Atomistry » Antimony » Compounds
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      Chloroantimonic Acids »
      Antimonyl Perchlorate »
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      Antimony Oxybromides »
      Antimony Pentabromide »
      Antimony Triiodide »
      Antimony Oxyiodide or Antimonyl Iodide »
      Antimony Thioiodide »
      Mixed Antimony Halides »
      Antimony Trioxide »
      Hydrated Antimony Trioxide »
      Antimonites »
      Antimony Tetroxide or Antimony Dioxide »
      Antimony Pentoxide »
      Antimony Trisulphide »
      Antimony Pentasulphide »
      Thioantimonates »
      Normal Antimony Sulphate »
      Potassium Stibiothiosulphate »
      Antimony Selenate »
      Antimony tritelluride »
      Antimony Phosphide »
      Antimonyl Dihydrogen Phosphite »
      Antimony Phosphate »
      Antimony Pyrophosphate »
      Antimony Thiophosphate »

Compounds of Antimony

The compounds of antimony conform, in general, to the types expected from the position of the metal in the Periodic Classification. Antimony exhibits two valencies only, being tervalent in some compounds and quinquevalent in others. Several substances, such as the suboxide, in which antimony shows an apparent valency of less than three, have been described; but either these have been shown not to be true compounds, or their constitutions have not been fully elucidated. In accordance with its position in the Periodic Table, antimony shows electropositive properties more definitely than arsenic, forming true salts such as the halides and the sulphate; the salts, however, undergo hydrolysis, producing ultimately oxides or hydrated oxides. As might be expected, hydrolysis does not take place so readily, or proceed so completely, as with the compounds of arsenic, and several stable intermediate products are formed.

Antimony, like arsenic, forms a hydride; stibine, however, can only be formed by the evolution method in acid solutions. It is more easily decomposed by heat than arsine.

Antimony halides are characteristic. There are two fluorides, the trifluoride and the pentafluoride, both of which are soluble in water and hydrolysed only slowly. Antimony trifluoride is not hydrolysed below 30° C. The corresponding chlorides hydrolyse more rapidly, the trichloride yielding oxyehlorides, and ultimately (by hydrolysis at 150° C.) trioxide, and the pentachloride yielding hydrated antimony pentoxide (the so-called antimonic acid). Antimony pentachloride dissociates on heating. A third chloride, antimony tetrachloride, appears to exist in complex compounds only; it has not been isolated. Antimony tribromide is the only bromide that has as yet been isolated. The pentabromide is unknown, but compounds have been obtained that may be regarded as derived from it. It is also possible that compounds of a hypothetical antimony tetrabromide may exist. Antimony tri- bromide is very readily hydrolysed. The only iodide known is the triiodide, a well-defined salt which readily hydrolyses. Complex compounds of quinquevalent antimony which contain fluorine and iodine have, however, been prepared.

The halides of antimony readily form double compounds, particularly with the halides of alkali and alkaline earth metals. In many cases there is definite evidence of the formation of complex anions of which antimony forms a constituent. Thus compounds are derived from antimony pentachloride which may be regarded as salts of ortho-, pyro- and meta-chloroantimonic acids, H3SbCl8, H2SbCl7 and HSbCl6. Of these acids meta-chloroantimonic acid has alone been isolated. From antimony tribromide, salts of the type M2Sb3Br11 have been prepared, in which M represents a monovalent metal. From antimony pentabromide salts of the bromantimonic acids have been obtained, and meta-bromantimonic acid, HSbBr6.3H2O, has been isolated. Many other complex compounds of antimony halides have been prepared, the constitutions of which have not been fully elucidated. Most of them are decomposed by water, frequently with hydrolysis.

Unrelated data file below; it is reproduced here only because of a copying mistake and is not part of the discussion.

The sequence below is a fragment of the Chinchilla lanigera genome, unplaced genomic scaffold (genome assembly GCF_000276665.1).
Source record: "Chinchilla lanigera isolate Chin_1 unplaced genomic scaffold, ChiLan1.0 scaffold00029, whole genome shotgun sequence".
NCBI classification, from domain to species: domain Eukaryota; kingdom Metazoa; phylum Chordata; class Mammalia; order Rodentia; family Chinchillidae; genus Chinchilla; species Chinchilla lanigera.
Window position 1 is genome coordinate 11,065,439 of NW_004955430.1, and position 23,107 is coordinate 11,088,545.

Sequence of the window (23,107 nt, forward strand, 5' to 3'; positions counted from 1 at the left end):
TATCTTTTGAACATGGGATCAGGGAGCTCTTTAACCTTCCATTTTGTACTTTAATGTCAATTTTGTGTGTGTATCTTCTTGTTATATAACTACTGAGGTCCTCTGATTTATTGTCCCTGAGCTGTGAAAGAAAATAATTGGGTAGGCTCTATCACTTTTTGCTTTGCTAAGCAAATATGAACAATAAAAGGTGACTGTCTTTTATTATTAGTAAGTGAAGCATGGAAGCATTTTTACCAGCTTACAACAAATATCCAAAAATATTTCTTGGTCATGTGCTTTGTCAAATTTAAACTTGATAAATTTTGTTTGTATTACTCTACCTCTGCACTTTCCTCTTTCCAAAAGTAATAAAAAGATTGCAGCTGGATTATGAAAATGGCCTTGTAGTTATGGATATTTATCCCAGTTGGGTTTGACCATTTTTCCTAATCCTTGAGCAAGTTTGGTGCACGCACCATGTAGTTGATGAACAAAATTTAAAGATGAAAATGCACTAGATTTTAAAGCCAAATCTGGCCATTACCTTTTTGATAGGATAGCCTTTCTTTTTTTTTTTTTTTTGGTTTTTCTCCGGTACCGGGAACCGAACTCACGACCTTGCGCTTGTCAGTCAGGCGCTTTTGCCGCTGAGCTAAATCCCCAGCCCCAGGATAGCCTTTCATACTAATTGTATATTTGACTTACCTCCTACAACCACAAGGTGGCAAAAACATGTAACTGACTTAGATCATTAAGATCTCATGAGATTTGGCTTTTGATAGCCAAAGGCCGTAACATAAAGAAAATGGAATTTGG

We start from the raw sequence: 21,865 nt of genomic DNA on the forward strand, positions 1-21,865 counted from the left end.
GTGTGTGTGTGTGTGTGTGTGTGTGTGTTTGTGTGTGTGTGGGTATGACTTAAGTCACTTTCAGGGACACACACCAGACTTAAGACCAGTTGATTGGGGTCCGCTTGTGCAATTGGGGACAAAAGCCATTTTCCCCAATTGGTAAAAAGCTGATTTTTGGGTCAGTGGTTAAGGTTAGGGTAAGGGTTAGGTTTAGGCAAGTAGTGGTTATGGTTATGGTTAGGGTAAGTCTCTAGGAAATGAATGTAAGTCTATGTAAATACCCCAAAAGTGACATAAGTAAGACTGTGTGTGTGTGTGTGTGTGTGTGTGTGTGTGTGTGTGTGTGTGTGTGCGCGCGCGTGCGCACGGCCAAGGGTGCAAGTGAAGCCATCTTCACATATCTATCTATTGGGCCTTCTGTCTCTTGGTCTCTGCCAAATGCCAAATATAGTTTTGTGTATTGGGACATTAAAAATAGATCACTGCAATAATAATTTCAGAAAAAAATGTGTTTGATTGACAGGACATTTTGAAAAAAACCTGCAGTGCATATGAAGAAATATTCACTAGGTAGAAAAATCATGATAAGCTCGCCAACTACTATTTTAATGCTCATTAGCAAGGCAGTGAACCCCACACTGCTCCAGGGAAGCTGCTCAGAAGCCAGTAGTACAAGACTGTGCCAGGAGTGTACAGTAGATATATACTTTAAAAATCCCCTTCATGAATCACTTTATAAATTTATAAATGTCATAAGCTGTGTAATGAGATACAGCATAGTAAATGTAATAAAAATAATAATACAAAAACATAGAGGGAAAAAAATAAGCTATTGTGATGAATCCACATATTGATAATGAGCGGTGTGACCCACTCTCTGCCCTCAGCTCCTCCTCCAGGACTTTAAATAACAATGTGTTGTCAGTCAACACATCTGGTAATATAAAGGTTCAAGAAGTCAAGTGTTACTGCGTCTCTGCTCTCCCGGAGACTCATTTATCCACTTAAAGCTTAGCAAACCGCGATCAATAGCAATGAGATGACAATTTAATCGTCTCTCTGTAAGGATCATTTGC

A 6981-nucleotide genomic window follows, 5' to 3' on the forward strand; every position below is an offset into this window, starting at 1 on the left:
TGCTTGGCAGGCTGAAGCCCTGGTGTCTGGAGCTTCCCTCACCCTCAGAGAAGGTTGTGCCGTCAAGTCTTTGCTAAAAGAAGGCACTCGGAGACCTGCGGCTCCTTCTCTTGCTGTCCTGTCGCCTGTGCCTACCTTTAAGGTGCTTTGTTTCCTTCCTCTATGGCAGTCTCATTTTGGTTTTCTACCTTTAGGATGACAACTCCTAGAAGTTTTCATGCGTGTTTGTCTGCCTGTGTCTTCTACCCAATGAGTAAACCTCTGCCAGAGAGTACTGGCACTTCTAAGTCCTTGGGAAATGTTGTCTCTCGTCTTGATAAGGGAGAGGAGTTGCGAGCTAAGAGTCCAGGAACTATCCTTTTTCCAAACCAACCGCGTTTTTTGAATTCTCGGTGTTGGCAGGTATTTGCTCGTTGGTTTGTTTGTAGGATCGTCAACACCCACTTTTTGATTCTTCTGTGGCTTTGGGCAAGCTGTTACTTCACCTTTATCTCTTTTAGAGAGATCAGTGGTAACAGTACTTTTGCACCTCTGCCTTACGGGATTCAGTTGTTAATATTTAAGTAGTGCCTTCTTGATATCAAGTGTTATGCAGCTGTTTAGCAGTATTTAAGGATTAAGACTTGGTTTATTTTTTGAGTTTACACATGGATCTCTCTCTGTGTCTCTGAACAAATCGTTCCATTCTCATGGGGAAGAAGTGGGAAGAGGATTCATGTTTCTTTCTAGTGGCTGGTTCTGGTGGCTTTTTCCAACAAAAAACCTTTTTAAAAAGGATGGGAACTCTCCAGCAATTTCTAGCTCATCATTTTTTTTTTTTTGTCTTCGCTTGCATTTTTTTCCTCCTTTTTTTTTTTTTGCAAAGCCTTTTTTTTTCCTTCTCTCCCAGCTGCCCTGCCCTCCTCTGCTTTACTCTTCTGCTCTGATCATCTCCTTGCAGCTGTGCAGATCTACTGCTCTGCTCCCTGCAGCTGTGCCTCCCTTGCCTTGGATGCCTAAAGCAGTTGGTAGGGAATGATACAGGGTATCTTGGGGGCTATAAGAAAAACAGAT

The chlorides and bromides of antimony are soluble in many organic solvents, and in many cases complexes are formed.

Three oxides are known. Of these, antimony trioxide is amphoteric, forming both antimony salts and antimonites; its basic properties, however, predominate. Antimony tetroxide is neutral or only faintly acidic, and may best be considered as a salt, antimony antimonate, SbSbO4. Antimony pentoxide is acidic, forming antimonates. It is doubtful, however if a true antimonic acid has been isolated, antimony resembling tin in this respect.

The heats of formation of the oxides are:

Antimony trioxide163,000 calories
Antimony tetroxide209,800 calories
Antimony pentoxide229,600 calories

Of the compounds in which antimony is a constituent of the anion, antimonites are known, principally in the form of meta-antimonites, such as sodium meta-antimonite, NaSbO2. Ortho- and pyro-antimonites may exist, but the latter in particular are doubtful. The free acids have not been isolated.

Meta-hypoantimonic acid, H2Sb2O5, and its salts, derived from Sb2O4, are known. They may be regarded as mixed antimonites and antimonates.

Ortho- and meta-antimonates are known, the majority of the salts being either acid ortho-antimonates of the type KH2SbO4, or meta- antimonates of the type KSbO3. It has also been suggested that the formula for antimonic acid is HSb(OH)6.

It may also be noted that antimony pentoxide does not liberate chlorine from hydrochloric acid; it will, however, liberate iodine from hydriodic acid.

Three sulphides of antimony are known, corresponding to the three oxides; but the pentasulphide is very difficult to prepare in the pure state, most of the preparations formerly regarded as antimony pentasulphide being mixtures, probably of antimony tetrasulphide and sulphur. The presence of tervalent antimony can usually be shown in such preparations. Complex sulphur compounds, notably with the halides, are also known. They correspond roughly with the oxyhalides.

Of the other inorganic compounds of antimony, the sulphate and the nitrate have been reported, but both are more readily obtained as basic salts. The existence of the latter is somewhat doubtful. It is interesting to note, however, that antimony selenate is insoluble in water and is not decomposed by it.

Antimony and Hydrogen